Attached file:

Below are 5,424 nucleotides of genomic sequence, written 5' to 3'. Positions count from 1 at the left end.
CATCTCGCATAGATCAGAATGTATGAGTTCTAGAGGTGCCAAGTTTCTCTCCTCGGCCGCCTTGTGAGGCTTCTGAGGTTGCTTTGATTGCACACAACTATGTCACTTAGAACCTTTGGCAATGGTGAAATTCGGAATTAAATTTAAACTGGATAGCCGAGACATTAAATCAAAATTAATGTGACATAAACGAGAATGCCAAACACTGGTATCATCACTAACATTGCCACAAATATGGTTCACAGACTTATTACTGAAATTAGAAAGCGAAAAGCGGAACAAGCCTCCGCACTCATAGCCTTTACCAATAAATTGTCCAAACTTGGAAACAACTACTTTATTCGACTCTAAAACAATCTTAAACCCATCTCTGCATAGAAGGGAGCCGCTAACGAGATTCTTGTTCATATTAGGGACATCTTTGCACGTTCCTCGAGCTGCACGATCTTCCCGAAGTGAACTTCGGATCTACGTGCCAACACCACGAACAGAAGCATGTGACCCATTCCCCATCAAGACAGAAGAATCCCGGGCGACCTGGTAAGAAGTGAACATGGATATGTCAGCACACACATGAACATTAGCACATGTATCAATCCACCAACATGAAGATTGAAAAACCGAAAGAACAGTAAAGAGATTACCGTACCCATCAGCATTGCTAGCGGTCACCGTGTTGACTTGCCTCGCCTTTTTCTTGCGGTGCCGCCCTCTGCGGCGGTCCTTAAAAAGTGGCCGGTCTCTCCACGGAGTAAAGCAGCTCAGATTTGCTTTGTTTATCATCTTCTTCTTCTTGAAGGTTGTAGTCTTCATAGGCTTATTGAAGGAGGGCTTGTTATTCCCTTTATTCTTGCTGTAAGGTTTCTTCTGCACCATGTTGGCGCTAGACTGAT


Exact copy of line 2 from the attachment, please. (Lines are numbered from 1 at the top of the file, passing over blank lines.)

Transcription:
CATCTCGCATAGATCAGAATGTATGAGTTCTAGAGGTGCCAAGTTTCTCTCCTCGGCCGCCTTGTGAGGCTTCTGAGGTTGCTTTGATTGCACACAACTATGTCACTTAGAACCTTTGGCAATGGTGAAATTCGGAATTAAATTTAAACTGGATAGCCGAGACATTAAATCAAAATTAATGTGACATAAACGAGAATGCCAAACACTGGTATCATCACTAACATTGCCACAAATATGGTTCACAGACTTATTACTGAAATTAGAAAGCGAAAAGCGGAACAAGCCTCCGCACTCATAGCCTTTACCAATAAATTGTCCAAACTTGGAAACAACTACTTTATTCGACTCTAAAACAATCTTAAACCCATCTCTGCATAGAAGGGAGCCGCTAACGAGATTCTTGTTCATATTAGGGACATCTTTGCACGTTCCTCGAGCTGCACGATCTTCCCGAAGTGAACTTCGGATCTACGTGCCAACACCACGAACAGAAGCATGTGACCCATTCCCCATCAAGACAGAAGAATCCCGGGCGACCTGGTAAGAAGTGAACATGGATATGTCAGCACACACATGAACATTAGCACATGTATCAATCCACCAACATGAAGATTGAAAAACCGAAAGAACAGTAAAGAGATTACCGTACCCATCAGCATTGCTAGCGGTCACCGTGTTGACTTGCCTCGCCTTTTTCTTGCGGTGCCGCCCTCTGCGGCGGTCCTTAAAAAGTGGCCGGTCTCTCCACGGAGTAAAGCAGCTCAGATTTGCTTTGTTTATCATCTTCTTCTTCTTGAAGGTTGTAGTCTTCATAGGCTTATTGAAGGAGGGCTTGTTATTCCCTTTATTCTTGCTGTAAGGTTTCTTCTGCACCATGTTGGCGCTAGACTGAT